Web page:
NIH News Release
NATIONAL INSTITUTES OF HEALTH
National Institute on Drug Abuse

EMBARGOED FOR RELEASE
Monday, June 14, 1999

Contact: Beverly Jackson
Michelle Muth
(301) 443-6245

Long-Term Brain Injury from Use of "Ecstasy"

The designer drug "Ecstasy," or MDMA, causes long-lasting damage to brain areas that are critical for thought and memory, according to new research findings in the June 15 issue of The Journal of Neuroscience. In an experiment with red squirrel monkeys, researchers at The Johns Hopkins University demonstrated that 4 days of exposure to the drug caused damage that persisted 6 to 7 years later. These findings help to validate previous research by the Hopkins team in humans, showing that people who had taken MDMA scored lower on memory tests.

"The serotonin system, which is compromised by MDMA, is fundamental to the brain's integration of information and emotion," says Dr. Alan I. Leshner, director of the National Institute on Drug Abuse (NIDA), National Institutes of Health, which funded the research. "At the very least, people who take MDMA, even just a few times, are risking long-term, perhaps permanent, problems with learning and memory."

The researchers found that the nerve cells (neurons) damaged by MDMA are those that use the chemical serotonin to communicate with other neurons. The Hopkins team had also previously conducted brain imaging research in human MDMA users, in collaboration with the National Institute of Mental Health, which showed extensive damage to serotonin neurons.

MDMA (3,4-methylenedioxymethamphetamine) has a stimulant effect, causing similar euphoria and increased alertness as cocaine and amphetamine. It also causes mescaline-like psychedelic effects. First used in the 1980s, MDMA is often taken at large, all-night "rave" parties.

In this new study, the Hopkins researchers administered either MDMA or salt water to the monkeys twice a day for 4 days. After 2 weeks, the scientists examined the brains of half of the monkeys. Then, after 6 to 7 years, the brains of the remaining monkeys were examined, along with age-matched controls.

In the brains of the monkeys examined soon after the 2-week period, Dr. George Ricaurte and his colleagues found that MDMA caused more damage to serotonin neurons in some parts of the brain than in others. Areas particularly affected were the neocortex (the outer part of the brain where conscious thought occurs) and the hippocampus (which plays a key role in forming long-term memories).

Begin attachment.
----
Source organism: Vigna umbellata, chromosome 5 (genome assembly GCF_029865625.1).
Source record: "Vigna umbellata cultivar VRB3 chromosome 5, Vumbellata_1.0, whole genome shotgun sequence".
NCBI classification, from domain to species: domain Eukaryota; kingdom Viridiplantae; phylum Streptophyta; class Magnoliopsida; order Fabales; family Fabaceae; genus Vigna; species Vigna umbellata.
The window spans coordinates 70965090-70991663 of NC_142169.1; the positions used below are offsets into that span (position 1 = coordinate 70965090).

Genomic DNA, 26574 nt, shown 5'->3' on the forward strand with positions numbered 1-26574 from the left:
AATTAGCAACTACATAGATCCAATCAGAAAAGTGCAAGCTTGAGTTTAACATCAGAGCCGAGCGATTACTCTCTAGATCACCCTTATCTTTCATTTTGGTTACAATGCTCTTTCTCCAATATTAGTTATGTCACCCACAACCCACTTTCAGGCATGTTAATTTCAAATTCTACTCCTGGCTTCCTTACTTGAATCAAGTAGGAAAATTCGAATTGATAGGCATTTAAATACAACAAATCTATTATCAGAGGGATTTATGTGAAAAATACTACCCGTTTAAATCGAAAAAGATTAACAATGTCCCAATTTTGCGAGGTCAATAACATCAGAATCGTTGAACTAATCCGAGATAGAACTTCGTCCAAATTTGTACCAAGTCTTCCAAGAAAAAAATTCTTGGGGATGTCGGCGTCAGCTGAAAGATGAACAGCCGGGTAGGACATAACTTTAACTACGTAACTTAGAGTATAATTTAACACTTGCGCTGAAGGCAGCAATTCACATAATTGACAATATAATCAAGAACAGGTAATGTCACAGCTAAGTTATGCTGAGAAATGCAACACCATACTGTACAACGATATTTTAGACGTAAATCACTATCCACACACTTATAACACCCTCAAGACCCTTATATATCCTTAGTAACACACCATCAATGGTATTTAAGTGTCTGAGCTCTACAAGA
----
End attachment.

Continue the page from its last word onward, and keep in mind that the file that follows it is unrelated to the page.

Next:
This damage was also apparent, although to a lesser extent, in the brains of monkeys who had received MDMA during the same 2-week period but who had received no MDMA for 6 to 7 years. In contrast, no damage was noticeable in the brains of those who had received salt water.

"Some recovery of serotonin neurons was apparent in the brains of the monkeys given MDMA 6 to 7 years previously," says Dr. Ricaurte, "but this recovery occurred only in certain regions, and was not always complete. Other brain regions showed no evidence of recovery whatsoever."

Other authors of the study are Dr. George Hatzidimitriou and Dr. Una McCann.

NIDA supports more than 85 percent of the world's research on the health aspects of drug abuse and addiction. The Institute also carries out a large variety of programs to ensure the rapid dissemination of research information and its implementation in policy and practice. Fact sheets on health effects of drugs of abuse and other topics can be ordered free of charge, in English and Spanish, by calling NIDA Infofax at 1-888-NIH-NIDA (-644-6432) or 1-888-TTY-NIDA (-889-6432) for the deaf. These fact sheets and further information on NIDA research and other activities can be found on the NIDA home page at http://www.nida.nih.gov.